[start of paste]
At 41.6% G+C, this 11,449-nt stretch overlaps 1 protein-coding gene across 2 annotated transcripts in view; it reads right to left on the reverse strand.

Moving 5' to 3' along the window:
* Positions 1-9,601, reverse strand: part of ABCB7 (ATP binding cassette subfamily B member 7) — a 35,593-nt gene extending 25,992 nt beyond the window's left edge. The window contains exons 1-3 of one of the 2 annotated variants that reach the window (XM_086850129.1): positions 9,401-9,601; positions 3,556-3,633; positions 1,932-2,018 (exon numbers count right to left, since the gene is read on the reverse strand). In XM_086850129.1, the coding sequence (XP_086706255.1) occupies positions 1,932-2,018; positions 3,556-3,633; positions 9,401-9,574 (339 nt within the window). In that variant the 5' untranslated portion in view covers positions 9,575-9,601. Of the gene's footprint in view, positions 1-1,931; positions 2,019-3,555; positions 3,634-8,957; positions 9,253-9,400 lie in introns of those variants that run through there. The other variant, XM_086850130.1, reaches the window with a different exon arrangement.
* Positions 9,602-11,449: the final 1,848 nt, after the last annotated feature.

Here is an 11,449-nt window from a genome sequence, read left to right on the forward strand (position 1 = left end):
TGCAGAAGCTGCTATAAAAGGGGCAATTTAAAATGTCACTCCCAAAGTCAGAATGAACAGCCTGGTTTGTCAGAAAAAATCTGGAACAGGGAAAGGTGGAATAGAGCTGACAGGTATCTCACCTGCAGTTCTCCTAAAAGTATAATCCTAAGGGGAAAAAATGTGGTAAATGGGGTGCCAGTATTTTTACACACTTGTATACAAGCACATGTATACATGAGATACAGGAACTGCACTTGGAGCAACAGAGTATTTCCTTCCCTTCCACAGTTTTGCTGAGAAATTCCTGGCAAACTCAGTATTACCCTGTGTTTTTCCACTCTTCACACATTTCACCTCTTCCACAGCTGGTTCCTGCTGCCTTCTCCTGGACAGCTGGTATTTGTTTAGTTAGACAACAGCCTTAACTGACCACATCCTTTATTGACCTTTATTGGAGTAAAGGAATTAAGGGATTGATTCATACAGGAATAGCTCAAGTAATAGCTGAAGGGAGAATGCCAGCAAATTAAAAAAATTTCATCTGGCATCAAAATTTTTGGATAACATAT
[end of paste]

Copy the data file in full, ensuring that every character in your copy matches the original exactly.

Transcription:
At 41.6% G+C, this 11,449-nt stretch overlaps 1 protein-coding gene across 2 annotated transcripts in view; it reads right to left on the reverse strand.

Moving 5' to 3' along the window:
* Positions 1-9,601, reverse strand: part of ABCB7 (ATP binding cassette subfamily B member 7) — a 35,593-nt gene extending 25,992 nt beyond the window's left edge. The window contains exons 1-3 of one of the 2 annotated variants that reach the window (XM_086850129.1): positions 9,401-9,601; positions 3,556-3,633; positions 1,932-2,018 (exon numbers count right to left, since the gene is read on the reverse strand). In XM_086850129.1, the coding sequence (XP_086706255.1) occupies positions 1,932-2,018; positions 3,556-3,633; positions 9,401-9,574 (339 nt within the window). In that variant the 5' untranslated portion in view covers positions 9,575-9,601. Of the gene's footprint in view, positions 1-1,931; positions 2,019-3,555; positions 3,634-8,957; positions 9,253-9,400 lie in introns of those variants that run through there. The other variant, XM_086850130.1, reaches the window with a different exon arrangement.
* Positions 9,602-11,449: the final 1,848 nt, after the last annotated feature.

Here is an 11,449-nt window from a genome sequence, read left to right on the forward strand (position 1 = left end):
TGCAGAAGCTGCTATAAAAGGGGCAATTTAAAATGTCACTCCCAAAGTCAGAATGAACAGCCTGGTTTGTCAGAAAAAATCTGGAACAGGGAAAGGTGGAATAGAGCTGACAGGTATCTCACCTGCAGTTCTCCTAAAAGTATAATCCTAAGGGGAAAAAATGTGGTAAATGGGGTGCCAGTATTTTTACACACTTGTATACAAGCACATGTATACATGAGATACAGGAACTGCACTTGGAGCAACAGAGTATTTCCTTCCCTTCCACAGTTTTGCTGAGAAATTCCTGGCAAACTCAGTATTACCCTGTGTTTTTCCACTCTTCACACATTTCACCTCTTCCACAGCTGGTTCCTGCTGCCTTCTCCTGGACAGCTGGTATTTGTTTAGTTAGACAACAGCCTTAACTGACCACATCCTTTATTGACCTTTATTGGAGTAAAGGAATTAAGGGATTGATTCATACAGGAATAGCTCAAGTAATAGCTGAAGGGAGAATGCCAGCAAATTAAAAAAATTTCATCTGGCATCAAAATTTTTGGATAACATAT